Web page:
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Feature #5747

Add support to artdaq::Fragment for specifying sizes in bytes

Added by Kurt Biery almost 7 years ago. Updated over 6 years ago.

Status:
Closed
Priority:
Normal
Assignee:
Category:
-
Target version:
Start date:
03/24/2014
Due date:
04/18/2014
% Done:

100%

Estimated time:
50.00 h
Experiment:
-
Co-Assignees:
Duration: 26

Description

After some discussion, we've realized that it would be very helpful to provide methods in artdaq::Fragment that explicitly deal with bytes rather than RawDataType. This would allow users of this class to use the byte-centric interface to the class with less confusion, and would still allow the underlying implementation to use whatever data representation is the most efficient.

We also decided/realized that adding methods to the interface, rather than changing the interface, would be best in regards to backward compatibility.

This Issue is intended to track the work that is done to make these changes.

History

#1 Updated by Kurt Biery almost 7 years ago

  • Due date set to 04/18/2014
  • Status changed from New to Assigned
  • Assignee set to John Freeman
  • Target version set to v1_06_00
  • Estimated time set to 50.00 h

#2 Updated by Kurt Biery almost 7 years ago

Here are some notes on this subject from an email exchange between John and Chris Green. I'm including these for reference since it is often helpful to have notes on why various choices were made after the initial development work is done.

On 3/21/14, 4:10 PM, John Freeman wrote:

Hi Kurt,

I've attached a proposed new Fragment.hh interface at the following section of the artdaq Wiki :

https://cdcvs.fnal.gov/redmine/projects/artdaq/wiki/Proposed_Fragmenthh

As I mentioned yesterday, to come up with a byte-based analogue of a function, I just added "Bytes" to the end of it, so "foo()" becomes "fooBytes()". While I thought about things, a couple of issues came up; these are discussed in the source code comments (just search throughout the file for the token "JOHN" to find these discussions), but to summarize them here:

1) A drawback of a factory function is that you have to dynamically allocate the artdaq::Fragment object in the body of the function (meaning you lose the option of creating the object on the stack), or you can pass it a default-constructed artdaq::Fragment by reference along with the usual constructor arguments, but then it's not so much a constructor as it is an initialization function at this point. Is this something we care about?artdaq::Framg

Hi John,

Almost everything is fine and non-controversial, but I'm curious as to why the factory function isn't simply:

static Fragment FragmentBytes(size_t n) { return Fragment(ceil(n / float(sizeof(RawDataType)))); }

C++2011 best practices advise returning by value in cases like this: move semantics will make the appropriate efficiency savings when possible (e.g. for auto f(Fragment::FragmentBytes(fSize)). If someone actually wants something on the heap, then:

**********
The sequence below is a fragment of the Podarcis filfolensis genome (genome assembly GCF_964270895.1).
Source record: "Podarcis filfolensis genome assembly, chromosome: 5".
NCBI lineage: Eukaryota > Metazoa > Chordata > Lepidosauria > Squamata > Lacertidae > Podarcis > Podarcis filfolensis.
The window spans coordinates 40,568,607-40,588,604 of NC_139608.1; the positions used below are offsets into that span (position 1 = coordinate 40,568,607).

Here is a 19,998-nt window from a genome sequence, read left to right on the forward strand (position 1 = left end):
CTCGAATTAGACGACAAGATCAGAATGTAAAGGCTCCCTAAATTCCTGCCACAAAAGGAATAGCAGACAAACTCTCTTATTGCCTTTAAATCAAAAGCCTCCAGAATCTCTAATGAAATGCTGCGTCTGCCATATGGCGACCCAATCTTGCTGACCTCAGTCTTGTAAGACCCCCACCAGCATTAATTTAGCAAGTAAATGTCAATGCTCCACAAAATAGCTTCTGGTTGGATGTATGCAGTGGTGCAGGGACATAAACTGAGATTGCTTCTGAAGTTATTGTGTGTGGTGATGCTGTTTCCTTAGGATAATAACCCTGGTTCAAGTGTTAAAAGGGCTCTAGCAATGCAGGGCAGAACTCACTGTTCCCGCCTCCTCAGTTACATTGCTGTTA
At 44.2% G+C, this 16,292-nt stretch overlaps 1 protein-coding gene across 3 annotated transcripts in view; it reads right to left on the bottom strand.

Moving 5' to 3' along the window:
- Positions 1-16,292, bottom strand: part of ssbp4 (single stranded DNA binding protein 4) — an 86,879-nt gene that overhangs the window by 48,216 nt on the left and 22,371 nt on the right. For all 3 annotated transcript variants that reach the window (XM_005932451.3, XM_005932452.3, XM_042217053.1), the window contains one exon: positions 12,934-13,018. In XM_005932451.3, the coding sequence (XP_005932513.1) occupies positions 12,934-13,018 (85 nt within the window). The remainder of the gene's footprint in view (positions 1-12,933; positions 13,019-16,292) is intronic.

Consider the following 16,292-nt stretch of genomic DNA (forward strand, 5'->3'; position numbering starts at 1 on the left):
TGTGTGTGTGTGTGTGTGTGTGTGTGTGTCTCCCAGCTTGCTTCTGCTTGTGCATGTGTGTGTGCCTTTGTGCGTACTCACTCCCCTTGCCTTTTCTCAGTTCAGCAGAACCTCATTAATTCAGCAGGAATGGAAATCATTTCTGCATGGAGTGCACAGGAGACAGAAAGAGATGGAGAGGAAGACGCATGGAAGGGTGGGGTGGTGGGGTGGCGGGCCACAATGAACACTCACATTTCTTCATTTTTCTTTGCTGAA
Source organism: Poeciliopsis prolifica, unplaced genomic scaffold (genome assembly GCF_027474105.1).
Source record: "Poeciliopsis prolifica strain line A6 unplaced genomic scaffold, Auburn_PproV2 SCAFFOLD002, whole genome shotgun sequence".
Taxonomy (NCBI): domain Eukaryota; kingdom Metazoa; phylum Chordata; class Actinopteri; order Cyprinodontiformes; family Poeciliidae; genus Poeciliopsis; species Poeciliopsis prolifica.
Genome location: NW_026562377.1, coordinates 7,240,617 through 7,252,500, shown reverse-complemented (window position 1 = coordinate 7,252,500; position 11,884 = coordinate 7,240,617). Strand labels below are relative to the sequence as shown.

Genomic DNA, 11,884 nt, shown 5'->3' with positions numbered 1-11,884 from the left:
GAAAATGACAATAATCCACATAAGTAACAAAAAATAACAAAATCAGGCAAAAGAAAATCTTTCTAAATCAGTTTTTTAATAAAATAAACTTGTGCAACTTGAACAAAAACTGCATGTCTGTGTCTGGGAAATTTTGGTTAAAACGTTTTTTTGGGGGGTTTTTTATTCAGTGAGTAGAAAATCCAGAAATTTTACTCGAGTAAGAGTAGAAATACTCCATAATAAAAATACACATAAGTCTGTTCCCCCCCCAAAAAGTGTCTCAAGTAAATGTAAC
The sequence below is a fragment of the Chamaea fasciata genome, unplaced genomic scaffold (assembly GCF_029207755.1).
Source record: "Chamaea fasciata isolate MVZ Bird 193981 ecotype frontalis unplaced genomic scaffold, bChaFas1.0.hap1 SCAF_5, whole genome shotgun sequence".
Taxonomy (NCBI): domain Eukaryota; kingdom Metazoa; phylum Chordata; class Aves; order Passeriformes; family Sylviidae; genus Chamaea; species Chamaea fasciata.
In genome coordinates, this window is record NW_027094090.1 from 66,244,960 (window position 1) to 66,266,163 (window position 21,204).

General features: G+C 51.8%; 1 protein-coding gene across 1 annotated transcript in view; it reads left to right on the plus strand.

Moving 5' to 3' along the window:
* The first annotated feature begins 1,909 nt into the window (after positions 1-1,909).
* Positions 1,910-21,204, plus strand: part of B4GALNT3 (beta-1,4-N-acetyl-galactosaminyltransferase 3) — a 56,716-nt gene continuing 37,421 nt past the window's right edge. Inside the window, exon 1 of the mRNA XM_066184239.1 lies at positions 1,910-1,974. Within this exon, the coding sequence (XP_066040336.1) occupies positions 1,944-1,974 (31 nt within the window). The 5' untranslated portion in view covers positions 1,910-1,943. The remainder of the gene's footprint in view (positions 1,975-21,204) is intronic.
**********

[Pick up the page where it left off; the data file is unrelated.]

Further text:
std::unique_ptr<Fragment> fptr(new Fragment(Fragment::FragmentBytes(fSize)));

should do the trick (again, move semantics will move the allocated vector under the covers without allocating a new one).

Does this seem reasonable?

2) It seems to make more sense to use a "char" instead of a "uint8_t" type to represent a byte. This is because (A) standard library memory management functions -- e.g., ifstream::read() -- use pointer-to-char, and (B) as discussed yesterday, "cout" converts uint8_t, so at least users who deal with a "char" will know to cast it as an integer rather than be unpleasantly surprised. Right now I have a typedef -- i.e., "typedef char byte_t". Should that typedef be there, or should we just explicitly use a "char"? The advantage is that "byte_t" makes it clear what we're doing, the disadvantage is that the user loses the guarantee that functions returning pointer-to-byte_t will return a char* (even if we never intend to change the typedef).

The preponderance of internet advice I was able to find advocates the use of the C99 type uint8_t. Using "char" to me implies you have real character data. I understand that in the past that was the only thing available, but with the "flavor-free" type definition, it seems to jar me. I don't feel strongly enough to argue the point beyond this, however. Perhaps a compromise:

typedef uint8_t byte_t;

?

Best,
Chris.

Cheers,

John

--
Chris Green <>, FNAL CD/ADSS/SSI; 'phone (630) 840-2167.
IRC: ;
chissgreen (AIM, Yahoo); (MSNM);
chris.h.green (Google Talk).

#3 Updated by Kurt Biery almost 7 years ago

Hi John,
When you get a chance, will you add some unit tests for the new Fragment methods that you added. These would go in artdaq/test/DAQdata/Fragment_t.cc, I believe.

Along with whatever you can dream up, the sorts of things that I think that we should test is that using the new methods results in the desired behavior with regards to fractional number of "words". E.g. specify a resize to 99 bytes and verifying that the actual resize was to 104 bytes.
Thanks,
Kurt

#4 Updated by John Freeman almost 7 years ago

  • Status changed from Assigned to Closed
  • % Done changed from 0 to 100

Added the byte-by-byte artdaq::Fragment interface functions ; additionally, added a set of unit tests for these functions at Kurt's suggestion in Fragment_t.cc

#5 Updated by Kurt Biery over 6 years ago

  • Target version changed from v1_06_00 to v1_07_00

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